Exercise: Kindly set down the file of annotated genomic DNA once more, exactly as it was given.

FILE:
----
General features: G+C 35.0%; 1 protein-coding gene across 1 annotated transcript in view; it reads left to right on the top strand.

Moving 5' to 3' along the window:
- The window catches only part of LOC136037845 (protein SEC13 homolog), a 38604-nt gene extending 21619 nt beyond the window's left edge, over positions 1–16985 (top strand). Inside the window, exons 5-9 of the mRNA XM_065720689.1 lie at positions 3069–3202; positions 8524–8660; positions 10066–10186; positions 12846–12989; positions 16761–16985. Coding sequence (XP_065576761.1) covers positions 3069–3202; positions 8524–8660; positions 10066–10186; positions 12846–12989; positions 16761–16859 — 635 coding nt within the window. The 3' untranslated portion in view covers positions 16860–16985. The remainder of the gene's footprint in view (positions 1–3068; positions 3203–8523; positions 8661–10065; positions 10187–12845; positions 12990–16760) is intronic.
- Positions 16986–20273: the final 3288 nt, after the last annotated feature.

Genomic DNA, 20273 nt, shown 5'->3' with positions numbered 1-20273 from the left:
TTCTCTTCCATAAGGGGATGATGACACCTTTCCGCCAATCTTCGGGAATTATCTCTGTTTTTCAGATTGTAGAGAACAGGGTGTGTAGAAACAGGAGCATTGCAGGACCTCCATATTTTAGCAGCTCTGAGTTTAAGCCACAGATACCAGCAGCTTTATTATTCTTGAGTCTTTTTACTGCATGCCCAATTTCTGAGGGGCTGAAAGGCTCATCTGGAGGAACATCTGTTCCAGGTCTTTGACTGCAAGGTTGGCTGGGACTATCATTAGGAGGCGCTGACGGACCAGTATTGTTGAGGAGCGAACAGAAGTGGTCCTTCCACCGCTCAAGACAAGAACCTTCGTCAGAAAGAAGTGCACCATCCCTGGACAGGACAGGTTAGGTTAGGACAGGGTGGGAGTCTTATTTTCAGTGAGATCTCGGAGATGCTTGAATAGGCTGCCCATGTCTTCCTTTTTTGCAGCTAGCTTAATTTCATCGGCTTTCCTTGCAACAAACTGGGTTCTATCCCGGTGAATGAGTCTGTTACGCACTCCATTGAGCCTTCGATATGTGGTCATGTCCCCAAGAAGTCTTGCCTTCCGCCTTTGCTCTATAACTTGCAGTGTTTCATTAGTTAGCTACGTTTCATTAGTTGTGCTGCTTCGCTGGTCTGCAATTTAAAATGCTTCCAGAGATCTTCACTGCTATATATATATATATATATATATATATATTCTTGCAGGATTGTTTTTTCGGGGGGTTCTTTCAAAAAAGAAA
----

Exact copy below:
General features: G+C 35.0%; 1 protein-coding gene across 1 annotated transcript in view; it reads left to right on the top strand.

Moving 5' to 3' along the window:
- The window catches only part of LOC136037845 (protein SEC13 homolog), a 38604-nt gene extending 21619 nt beyond the window's left edge, over positions 1–16985 (top strand). Inside the window, exons 5-9 of the mRNA XM_065720689.1 lie at positions 3069–3202; positions 8524–8660; positions 10066–10186; positions 12846–12989; positions 16761–16985. Coding sequence (XP_065576761.1) covers positions 3069–3202; positions 8524–8660; positions 10066–10186; positions 12846–12989; positions 16761–16859 — 635 coding nt within the window. The 3' untranslated portion in view covers positions 16860–16985. The remainder of the gene's footprint in view (positions 1–3068; positions 3203–8523; positions 8661–10065; positions 10187–12845; positions 12990–16760) is intronic.
- Positions 16986–20273: the final 3288 nt, after the last annotated feature.

Genomic DNA, 20273 nt, shown 5'->3' with positions numbered 1-20273 from the left:
TTCTCTTCCATAAGGGGATGATGACACCTTTCCGCCAATCTTCGGGAATTATCTCTGTTTTTCAGATTGTAGAGAACAGGGTGTGTAGAAACAGGAGCATTGCAGGACCTCCATATTTTAGCAGCTCTGAGTTTAAGCCACAGATACCAGCAGCTTTATTATTCTTGAGTCTTTTTACTGCATGCCCAATTTCTGAGGGGCTGAAAGGCTCATCTGGAGGAACATCTGTTCCAGGTCTTTGACTGCAAGGTTGGCTGGGACTATCATTAGGAGGCGCTGACGGACCAGTATTGTTGAGGAGCGAACAGAAGTGGTCCTTCCACCGCTCAAGACAAGAACCTTCGTCAGAAAGAAGTGCACCATCCCTGGACAGGACAGGTTAGGTTAGGACAGGGTGGGAGTCTTATTTTCAGTGAGATCTCGGAGATGCTTGAATAGGCTGCCCATGTCTTCCTTTTTTGCAGCTAGCTTAATTTCATCGGCTTTCCTTGCAACAAACTGGGTTCTATCCCGGTGAATGAGTCTGTTACGCACTCCATTGAGCCTTCGATATGTGGTCATGTCCCCAAGAAGTCTTGCCTTCCGCCTTTGCTCTATAACTTGCAGTGTTTCATTAGTTAGCTACGTTTCATTAGTTGTGCTGCTTCGCTGGTCTGCAATTTAAAATGCTTCCAGAGATCTTCACTGCTATATATATATATATATATATATATATATTCTTGCAGGATTGTTTTTTCGGGGGGTTCTTTCAAAAAAGAAA